Imagine every Portland Trail Blazers game only lasted the first 12 minutes…don’t ask why. But if that was the case, the Blazers would have 11 wins, nine losses and one tie. That’s marginally better than their record when all 48 minutes are played; the first is their only positive quarter in terms of plus/minus.
Their performance in the second and third quarter more accurately reflect their play on the season. Portland has won those quarters just nine times each, as many wins as the team has this year. In a portion of the 13 lost second and third quarters, the opponent’s lead gets too great to overcome and the result of the fourth quarter is nullified.
The flow of Blazers games often reflects this dilemma. Set plays are run in the first quarter or two, but then the pace of the game sweeps that structure away. Coach Terry Stotts emphasizes a free-flowing offense. Damian Lillard and CJ McCollum anchor the offense. Sometimes the second and third quarters exhibit the blandness of a Houston Rockets game.
At the NBA level, trusting players’ intuition isn’t a bad tactic. However, a team full of new faces can’t operate as smoothly as a team with chemistry when improvising. No longer do dependable pick and rolls between Lillard and Jusuf Nurkic generate an open shot opportunity somewhere on the court.
Against the Los Angeles Clippers on Tuesday night, the Blazers demonstrated how an unfamiliar, unstructured offense struggles against an elite defense. They were outscored 17-27 in the third quarter, shooting 26.1% from the field and missing eight of their nine three-pointers.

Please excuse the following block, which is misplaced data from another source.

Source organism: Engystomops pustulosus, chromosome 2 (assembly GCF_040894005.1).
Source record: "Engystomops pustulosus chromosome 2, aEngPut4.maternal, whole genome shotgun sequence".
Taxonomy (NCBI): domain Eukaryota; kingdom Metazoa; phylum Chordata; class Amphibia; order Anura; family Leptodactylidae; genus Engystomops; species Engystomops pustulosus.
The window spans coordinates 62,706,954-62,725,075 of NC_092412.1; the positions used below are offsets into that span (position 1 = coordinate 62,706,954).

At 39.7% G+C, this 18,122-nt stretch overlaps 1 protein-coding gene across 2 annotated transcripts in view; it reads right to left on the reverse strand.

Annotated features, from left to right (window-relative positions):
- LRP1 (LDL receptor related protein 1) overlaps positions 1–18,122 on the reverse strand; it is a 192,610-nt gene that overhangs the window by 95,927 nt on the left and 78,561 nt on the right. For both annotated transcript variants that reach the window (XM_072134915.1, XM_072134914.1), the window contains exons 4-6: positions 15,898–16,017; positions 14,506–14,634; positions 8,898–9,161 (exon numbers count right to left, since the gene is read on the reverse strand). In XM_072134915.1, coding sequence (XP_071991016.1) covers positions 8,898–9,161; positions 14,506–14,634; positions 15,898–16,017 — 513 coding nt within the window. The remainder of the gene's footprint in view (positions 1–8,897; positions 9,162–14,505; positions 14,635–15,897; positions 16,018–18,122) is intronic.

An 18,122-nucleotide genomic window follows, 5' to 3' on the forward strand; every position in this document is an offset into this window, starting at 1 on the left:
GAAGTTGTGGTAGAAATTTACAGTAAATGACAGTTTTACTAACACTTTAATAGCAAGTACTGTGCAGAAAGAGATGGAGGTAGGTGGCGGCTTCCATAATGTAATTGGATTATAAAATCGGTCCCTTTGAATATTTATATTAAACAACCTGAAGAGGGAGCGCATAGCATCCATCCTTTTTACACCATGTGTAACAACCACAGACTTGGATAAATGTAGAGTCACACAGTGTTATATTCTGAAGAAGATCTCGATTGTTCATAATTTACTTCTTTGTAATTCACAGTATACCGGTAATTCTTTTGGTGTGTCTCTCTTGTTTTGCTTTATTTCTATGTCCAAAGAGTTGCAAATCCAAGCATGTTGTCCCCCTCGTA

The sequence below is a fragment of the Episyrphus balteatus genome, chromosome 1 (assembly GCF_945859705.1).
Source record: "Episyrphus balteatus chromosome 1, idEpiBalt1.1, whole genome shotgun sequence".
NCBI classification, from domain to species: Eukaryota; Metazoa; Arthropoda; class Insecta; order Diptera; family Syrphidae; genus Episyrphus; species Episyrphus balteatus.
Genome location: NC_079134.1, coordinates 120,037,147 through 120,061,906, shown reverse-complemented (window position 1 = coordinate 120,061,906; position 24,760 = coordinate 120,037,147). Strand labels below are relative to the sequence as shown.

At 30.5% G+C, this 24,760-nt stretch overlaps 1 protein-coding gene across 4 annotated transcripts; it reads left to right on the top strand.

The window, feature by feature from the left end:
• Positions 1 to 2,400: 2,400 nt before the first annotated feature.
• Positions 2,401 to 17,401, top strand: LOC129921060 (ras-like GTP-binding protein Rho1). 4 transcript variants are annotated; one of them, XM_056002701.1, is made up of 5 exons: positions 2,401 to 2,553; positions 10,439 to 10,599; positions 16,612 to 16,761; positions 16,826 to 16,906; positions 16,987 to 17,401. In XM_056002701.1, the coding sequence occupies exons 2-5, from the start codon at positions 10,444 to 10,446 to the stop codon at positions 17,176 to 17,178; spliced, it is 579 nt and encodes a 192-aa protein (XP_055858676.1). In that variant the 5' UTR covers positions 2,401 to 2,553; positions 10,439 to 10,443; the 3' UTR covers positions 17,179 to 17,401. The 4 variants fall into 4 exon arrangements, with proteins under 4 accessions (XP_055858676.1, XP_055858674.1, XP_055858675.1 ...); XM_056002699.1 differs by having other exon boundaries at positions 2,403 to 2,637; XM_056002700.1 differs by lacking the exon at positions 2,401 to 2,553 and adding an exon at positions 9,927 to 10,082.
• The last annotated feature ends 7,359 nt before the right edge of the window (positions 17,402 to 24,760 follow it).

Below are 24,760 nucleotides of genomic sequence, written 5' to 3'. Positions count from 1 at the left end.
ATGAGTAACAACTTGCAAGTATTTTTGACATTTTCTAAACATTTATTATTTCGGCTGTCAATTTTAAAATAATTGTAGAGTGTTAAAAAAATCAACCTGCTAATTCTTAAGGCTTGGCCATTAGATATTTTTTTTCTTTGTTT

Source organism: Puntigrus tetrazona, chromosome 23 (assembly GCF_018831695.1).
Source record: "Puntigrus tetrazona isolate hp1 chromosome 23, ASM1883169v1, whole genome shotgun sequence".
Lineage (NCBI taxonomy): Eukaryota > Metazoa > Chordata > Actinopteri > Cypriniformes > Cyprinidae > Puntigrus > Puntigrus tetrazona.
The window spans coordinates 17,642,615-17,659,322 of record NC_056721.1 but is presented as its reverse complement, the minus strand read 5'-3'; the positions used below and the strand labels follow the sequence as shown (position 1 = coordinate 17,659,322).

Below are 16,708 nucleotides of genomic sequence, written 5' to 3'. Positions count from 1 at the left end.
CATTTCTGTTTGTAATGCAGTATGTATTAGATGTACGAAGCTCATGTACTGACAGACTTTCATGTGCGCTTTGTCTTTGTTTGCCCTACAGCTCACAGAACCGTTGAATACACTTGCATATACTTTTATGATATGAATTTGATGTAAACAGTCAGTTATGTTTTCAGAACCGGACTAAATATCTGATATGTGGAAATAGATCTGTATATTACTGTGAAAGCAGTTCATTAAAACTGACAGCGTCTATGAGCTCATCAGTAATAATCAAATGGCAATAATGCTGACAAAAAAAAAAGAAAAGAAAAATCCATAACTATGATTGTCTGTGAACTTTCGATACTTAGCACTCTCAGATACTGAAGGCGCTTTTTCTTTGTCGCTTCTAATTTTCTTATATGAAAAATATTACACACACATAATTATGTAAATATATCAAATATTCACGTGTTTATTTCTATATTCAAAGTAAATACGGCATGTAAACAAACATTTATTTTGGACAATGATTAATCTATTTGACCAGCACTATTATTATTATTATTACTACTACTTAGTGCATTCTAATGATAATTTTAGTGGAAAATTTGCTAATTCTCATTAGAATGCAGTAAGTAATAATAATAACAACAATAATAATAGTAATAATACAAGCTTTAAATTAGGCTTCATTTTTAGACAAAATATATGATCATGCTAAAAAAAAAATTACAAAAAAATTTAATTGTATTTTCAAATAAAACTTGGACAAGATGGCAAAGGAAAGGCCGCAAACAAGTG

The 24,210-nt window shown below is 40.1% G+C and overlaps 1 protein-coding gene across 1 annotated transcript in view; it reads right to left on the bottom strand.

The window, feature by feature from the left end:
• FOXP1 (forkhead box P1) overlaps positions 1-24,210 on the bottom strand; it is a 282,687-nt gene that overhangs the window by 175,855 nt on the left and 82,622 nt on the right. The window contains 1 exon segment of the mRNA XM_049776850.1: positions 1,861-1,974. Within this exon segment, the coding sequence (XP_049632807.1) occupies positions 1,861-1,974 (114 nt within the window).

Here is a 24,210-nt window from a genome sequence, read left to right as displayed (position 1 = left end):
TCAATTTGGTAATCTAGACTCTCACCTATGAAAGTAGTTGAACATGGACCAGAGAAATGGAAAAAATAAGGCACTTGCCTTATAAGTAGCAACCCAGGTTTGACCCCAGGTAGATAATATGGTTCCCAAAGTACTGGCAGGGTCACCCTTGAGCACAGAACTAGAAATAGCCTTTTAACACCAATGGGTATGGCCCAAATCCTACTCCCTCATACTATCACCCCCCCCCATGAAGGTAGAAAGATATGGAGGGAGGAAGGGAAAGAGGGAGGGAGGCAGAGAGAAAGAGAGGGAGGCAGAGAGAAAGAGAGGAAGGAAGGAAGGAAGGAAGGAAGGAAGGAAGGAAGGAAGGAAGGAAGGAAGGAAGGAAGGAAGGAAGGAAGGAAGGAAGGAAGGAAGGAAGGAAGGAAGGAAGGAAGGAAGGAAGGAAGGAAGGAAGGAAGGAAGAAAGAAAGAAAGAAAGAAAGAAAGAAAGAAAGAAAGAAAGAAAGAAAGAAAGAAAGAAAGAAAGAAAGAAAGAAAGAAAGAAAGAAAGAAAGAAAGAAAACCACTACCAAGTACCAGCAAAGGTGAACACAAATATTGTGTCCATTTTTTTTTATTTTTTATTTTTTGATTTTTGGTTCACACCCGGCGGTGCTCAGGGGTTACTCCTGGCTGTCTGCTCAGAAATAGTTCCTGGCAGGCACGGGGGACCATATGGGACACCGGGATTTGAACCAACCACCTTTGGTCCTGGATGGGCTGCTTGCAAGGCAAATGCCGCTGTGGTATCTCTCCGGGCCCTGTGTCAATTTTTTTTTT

The Blazers recorded five assists on six made field goals in those 12 minutes. A majority of the 17 misses were unassisted attempts, highlighting the relation between assists and shots that hit the bottom of the net.
That isn’t to say isolation basketball should be nixed from the offensive playbook. Portland tops the league in points per isolation possession at 1.07. The roster has several elite shot creators and finishers, namely Lillard and CJ McCollum. Rodney Hood is also scoring a ridiculous 1.42 points per isolation.
Instead, isolation possessions should be minimized in the Blazers offense. Mismatches or game tempo sometimes calls for it, but consecutive trips down the floor with fewer than three passes aren’t a reliable source of offense.
Simple movements like setting more screens can happen in the natural flow of the offense and create better shot opportunities. Portland’s big men should set more picks besides the initial high pick and roll screen to free up the ball handler. From there, Lillard and McCollum can capitalize on a scrambling defense or the switched opposing big man.
Off ball screens to free up shooters are easy to emphasize as well. The defense’s attention will always be on the star back court, so Portland can exploit that with an extra pin down or flare screen.
More space from screens, combined with ball handlers dribbling with their head up, ideally leads to more open looks and therefore more assists. And for the Blazers, more assists generally indicate offensive success.
In the six games Portland has recorded fewer than 19 assists – their season average is 20 – only one has resulted in a victory. That lone victory came against the Dallas Mavericks because the Blazers shot 51.7% from the field.
To prevent opponents from stringing together big runs like the Clippers did in the third quarter on Tuesday, the Blazers need to involve more players in every offensive possession and not rely on isolations as much. They show that type of semi-structured play in the first quarter but fall away from it as the game progresses. Continuing to balance free-flowing offense with screens and ball movement could fix Portland’s second and third quarter struggles.